This Is How You Deactivate Your Cat


You might be having a tough time dealing with your fussy cat, who just can’t seem to sit still when you need them to. There’s actually a vet-approved method, called scruffing, that somehow turns off the fussy behavior and puts your cat in chill mode.

Check out the video on cat scruffing below:

Also called Pinch-induced Behavioral Inhibition (PIBI), scruffing is considered a safe and comfortable procedure to restrain cats. This is a method that is effective on a cat who’s familiar with you. It should be noted that this should only be done when necessary (i.e. medical procedures/examinations) and not because you want to have fun with Fluffy.

A study conducted by the Ohio State University found that clipping, or also called clipnosis, is an effective method that relaxes the cat. An excerpt from this study is found below:

In the study, 30 of 31 cats responded positively the first time clips were placed on the scruff of their neck. The positive response tended to improve after repeated clippings over three months, suggesting the technique can be used over the course of a cat’s lifetime for such procedures as physical examinations, blood draws, and vaccinations.

The clipping seems to evoke the same scruff response that renders kittens still so their mothers can carry them in their mouths, said senior study author Tony Buffington, professor of veterinary clinical sciences at Ohio State. Even most adult cats will go limp when they are gently grasped by the scruff of the neck, he said.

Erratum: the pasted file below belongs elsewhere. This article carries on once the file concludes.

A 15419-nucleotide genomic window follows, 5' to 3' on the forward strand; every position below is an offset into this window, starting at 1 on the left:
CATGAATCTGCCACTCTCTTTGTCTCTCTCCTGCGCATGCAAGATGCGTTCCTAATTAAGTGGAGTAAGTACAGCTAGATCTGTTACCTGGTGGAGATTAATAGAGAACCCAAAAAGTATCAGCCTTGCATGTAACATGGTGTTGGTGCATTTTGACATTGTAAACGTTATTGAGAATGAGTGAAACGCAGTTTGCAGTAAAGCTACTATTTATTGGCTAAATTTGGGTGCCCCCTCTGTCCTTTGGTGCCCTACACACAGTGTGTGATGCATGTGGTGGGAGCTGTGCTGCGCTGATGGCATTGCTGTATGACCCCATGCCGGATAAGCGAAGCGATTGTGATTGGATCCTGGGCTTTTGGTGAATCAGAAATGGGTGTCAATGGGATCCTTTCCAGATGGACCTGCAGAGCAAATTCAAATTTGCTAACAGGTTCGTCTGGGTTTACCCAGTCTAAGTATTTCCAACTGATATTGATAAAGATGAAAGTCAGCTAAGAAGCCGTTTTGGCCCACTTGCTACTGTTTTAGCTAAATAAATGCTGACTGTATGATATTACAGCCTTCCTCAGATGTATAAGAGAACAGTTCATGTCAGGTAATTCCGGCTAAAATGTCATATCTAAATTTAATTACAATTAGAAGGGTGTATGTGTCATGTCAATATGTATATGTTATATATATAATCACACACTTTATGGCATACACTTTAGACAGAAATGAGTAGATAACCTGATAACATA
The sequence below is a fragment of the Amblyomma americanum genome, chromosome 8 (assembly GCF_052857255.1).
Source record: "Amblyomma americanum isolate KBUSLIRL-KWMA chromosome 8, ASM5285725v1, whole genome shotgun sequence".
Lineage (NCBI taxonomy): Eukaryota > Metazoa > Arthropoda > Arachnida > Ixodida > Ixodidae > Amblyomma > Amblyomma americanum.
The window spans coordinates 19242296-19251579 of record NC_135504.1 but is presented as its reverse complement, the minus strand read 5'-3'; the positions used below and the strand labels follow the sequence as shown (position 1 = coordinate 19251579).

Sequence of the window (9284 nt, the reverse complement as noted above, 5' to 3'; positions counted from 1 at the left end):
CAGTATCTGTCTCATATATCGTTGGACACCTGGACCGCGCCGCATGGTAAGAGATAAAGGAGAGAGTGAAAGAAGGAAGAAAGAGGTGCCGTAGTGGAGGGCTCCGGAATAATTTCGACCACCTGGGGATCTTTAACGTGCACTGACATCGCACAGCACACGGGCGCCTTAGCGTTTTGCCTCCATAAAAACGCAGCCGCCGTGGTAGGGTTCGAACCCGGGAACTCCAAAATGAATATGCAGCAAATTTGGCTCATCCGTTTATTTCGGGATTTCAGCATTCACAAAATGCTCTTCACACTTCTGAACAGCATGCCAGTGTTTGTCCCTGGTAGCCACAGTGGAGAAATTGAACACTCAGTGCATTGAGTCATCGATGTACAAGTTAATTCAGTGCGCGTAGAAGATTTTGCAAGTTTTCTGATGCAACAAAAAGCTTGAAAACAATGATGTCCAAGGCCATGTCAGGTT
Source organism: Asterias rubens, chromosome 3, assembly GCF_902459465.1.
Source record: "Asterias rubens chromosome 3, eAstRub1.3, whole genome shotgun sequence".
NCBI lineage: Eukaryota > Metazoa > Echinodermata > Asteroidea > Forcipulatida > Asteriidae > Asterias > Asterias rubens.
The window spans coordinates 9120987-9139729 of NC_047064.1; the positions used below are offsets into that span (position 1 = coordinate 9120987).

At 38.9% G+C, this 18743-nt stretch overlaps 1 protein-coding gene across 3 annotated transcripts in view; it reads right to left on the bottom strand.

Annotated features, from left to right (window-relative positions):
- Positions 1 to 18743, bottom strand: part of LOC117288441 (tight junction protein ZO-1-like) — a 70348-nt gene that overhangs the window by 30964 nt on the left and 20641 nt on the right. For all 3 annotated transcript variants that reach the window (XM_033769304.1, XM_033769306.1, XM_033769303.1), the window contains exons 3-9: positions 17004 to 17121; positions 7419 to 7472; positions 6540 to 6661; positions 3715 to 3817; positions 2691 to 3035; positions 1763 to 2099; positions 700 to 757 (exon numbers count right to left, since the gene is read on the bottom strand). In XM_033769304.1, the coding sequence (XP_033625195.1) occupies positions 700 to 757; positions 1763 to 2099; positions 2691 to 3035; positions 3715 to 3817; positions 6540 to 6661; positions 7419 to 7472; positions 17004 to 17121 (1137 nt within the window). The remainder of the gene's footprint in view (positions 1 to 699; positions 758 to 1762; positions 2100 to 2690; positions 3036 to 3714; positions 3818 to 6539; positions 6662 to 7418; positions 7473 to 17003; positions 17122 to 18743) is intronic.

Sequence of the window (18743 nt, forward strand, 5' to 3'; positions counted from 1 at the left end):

“Cats generally seemed more content, sometimes even purring, and less fearful during veterinary procedures when clips were used instead of restraint by some other means,” Buffington said.

The study appeared in the February 2008 issue of the Journal of Feline Medicine and Surgery.


While many vet hospitals practice this method, not everyone is thrilled about it.  Cat behavior expert Anita Kelsey expressed her reservations about scruffing when she learned that some of her clients use it as a way to reprimand cats for bad behavior.

According to Kelsey, scruffing a cat can make it aggressive as some felines may react adversely to the method. As Kelsey explained, scruffing should only be done to “restrain a cat quickly because of adverse circumstances.”

Have you tried this method? Would you agree to cat scruffing to teach your feline friend good behavior? Let us know in the comments section below.


What do you think?